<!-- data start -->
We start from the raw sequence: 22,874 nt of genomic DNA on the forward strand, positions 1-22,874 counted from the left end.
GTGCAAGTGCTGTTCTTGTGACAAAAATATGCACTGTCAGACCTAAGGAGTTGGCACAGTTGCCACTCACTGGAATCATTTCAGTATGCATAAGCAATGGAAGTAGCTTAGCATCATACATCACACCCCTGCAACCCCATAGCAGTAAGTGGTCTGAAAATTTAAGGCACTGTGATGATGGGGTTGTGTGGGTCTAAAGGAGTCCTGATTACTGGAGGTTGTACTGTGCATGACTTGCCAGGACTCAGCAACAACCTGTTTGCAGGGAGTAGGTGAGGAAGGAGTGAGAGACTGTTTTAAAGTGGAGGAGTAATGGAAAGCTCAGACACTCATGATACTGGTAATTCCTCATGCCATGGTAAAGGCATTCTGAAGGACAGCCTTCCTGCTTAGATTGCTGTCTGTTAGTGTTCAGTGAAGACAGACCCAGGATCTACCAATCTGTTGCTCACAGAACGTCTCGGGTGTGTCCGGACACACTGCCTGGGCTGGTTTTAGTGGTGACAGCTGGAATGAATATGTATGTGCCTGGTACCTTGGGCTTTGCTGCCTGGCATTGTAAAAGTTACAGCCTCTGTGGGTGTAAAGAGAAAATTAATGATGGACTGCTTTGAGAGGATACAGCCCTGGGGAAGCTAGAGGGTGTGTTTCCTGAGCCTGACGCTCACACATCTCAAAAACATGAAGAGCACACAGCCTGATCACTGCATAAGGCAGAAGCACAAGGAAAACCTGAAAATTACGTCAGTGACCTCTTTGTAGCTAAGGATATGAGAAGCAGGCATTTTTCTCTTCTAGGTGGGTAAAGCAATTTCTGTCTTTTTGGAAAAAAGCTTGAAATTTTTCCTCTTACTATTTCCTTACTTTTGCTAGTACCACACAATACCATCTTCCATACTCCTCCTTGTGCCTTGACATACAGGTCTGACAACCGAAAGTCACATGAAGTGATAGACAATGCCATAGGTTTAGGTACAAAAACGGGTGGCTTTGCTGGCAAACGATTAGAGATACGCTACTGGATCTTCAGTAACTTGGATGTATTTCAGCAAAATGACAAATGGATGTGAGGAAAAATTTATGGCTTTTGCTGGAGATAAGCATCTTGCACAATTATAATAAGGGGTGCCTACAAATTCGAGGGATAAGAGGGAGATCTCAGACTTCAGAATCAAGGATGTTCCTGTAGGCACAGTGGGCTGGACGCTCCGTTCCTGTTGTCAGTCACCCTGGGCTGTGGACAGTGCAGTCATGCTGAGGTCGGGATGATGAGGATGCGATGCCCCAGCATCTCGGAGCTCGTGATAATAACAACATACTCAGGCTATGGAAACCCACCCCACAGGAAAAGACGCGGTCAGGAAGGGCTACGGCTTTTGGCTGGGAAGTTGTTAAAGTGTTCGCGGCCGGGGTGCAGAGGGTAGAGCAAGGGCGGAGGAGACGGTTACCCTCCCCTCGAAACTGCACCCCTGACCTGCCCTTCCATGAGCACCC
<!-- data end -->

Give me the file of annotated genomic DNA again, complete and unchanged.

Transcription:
We start from the raw sequence: 22,874 nt of genomic DNA on the forward strand, positions 1-22,874 counted from the left end.
GTGCAAGTGCTGTTCTTGTGACAAAAATATGCACTGTCAGACCTAAGGAGTTGGCACAGTTGCCACTCACTGGAATCATTTCAGTATGCATAAGCAATGGAAGTAGCTTAGCATCATACATCACACCCCTGCAACCCCATAGCAGTAAGTGGTCTGAAAATTTAAGGCACTGTGATGATGGGGTTGTGTGGGTCTAAAGGAGTCCTGATTACTGGAGGTTGTACTGTGCATGACTTGCCAGGACTCAGCAACAACCTGTTTGCAGGGAGTAGGTGAGGAAGGAGTGAGAGACTGTTTTAAAGTGGAGGAGTAATGGAAAGCTCAGACACTCATGATACTGGTAATTCCTCATGCCATGGTAAAGGCATTCTGAAGGACAGCCTTCCTGCTTAGATTGCTGTCTGTTAGTGTTCAGTGAAGACAGACCCAGGATCTACCAATCTGTTGCTCACAGAACGTCTCGGGTGTGTCCGGACACACTGCCTGGGCTGGTTTTAGTGGTGACAGCTGGAATGAATATGTATGTGCCTGGTACCTTGGGCTTTGCTGCCTGGCATTGTAAAAGTTACAGCCTCTGTGGGTGTAAAGAGAAAATTAATGATGGACTGCTTTGAGAGGATACAGCCCTGGGGAAGCTAGAGGGTGTGTTTCCTGAGCCTGACGCTCACACATCTCAAAAACATGAAGAGCACACAGCCTGATCACTGCATAAGGCAGAAGCACAAGGAAAACCTGAAAATTACGTCAGTGACCTCTTTGTAGCTAAGGATATGAGAAGCAGGCATTTTTCTCTTCTAGGTGGGTAAAGCAATTTCTGTCTTTTTGGAAAAAAGCTTGAAATTTTTCCTCTTACTATTTCCTTACTTTTGCTAGTACCACACAATACCATCTTCCATACTCCTCCTTGTGCCTTGACATACAGGTCTGACAACCGAAAGTCACATGAAGTGATAGACAATGCCATAGGTTTAGGTACAAAAACGGGTGGCTTTGCTGGCAAACGATTAGAGATACGCTACTGGATCTTCAGTAACTTGGATGTATTTCAGCAAAATGACAAATGGATGTGAGGAAAAATTTATGGCTTTTGCTGGAGATAAGCATCTTGCACAATTATAATAAGGGGTGCCTACAAATTCGAGGGATAAGAGGGAGATCTCAGACTTCAGAATCAAGGATGTTCCTGTAGGCACAGTGGGCTGGACGCTCCGTTCCTGTTGTCAGTCACCCTGGGCTGTGGACAGTGCAGTCATGCTGAGGTCGGGATGATGAGGATGCGATGCCCCAGCATCTCGGAGCTCGTGATAATAACAACATACTCAGGCTATGGAAACCCACCCCACAGGAAAAGACGCGGTCAGGAAGGGCTACGGCTTTTGGCTGGGAAGTTGTTAAAGTGTTCGCGGCCGGGGTGCAGAGGGTAGAGCAAGGGCGGAGGAGACGGTTACCCTCCCCTCGAAACTGCACCCCTGACCTGCCCTTCCATGAGCACCC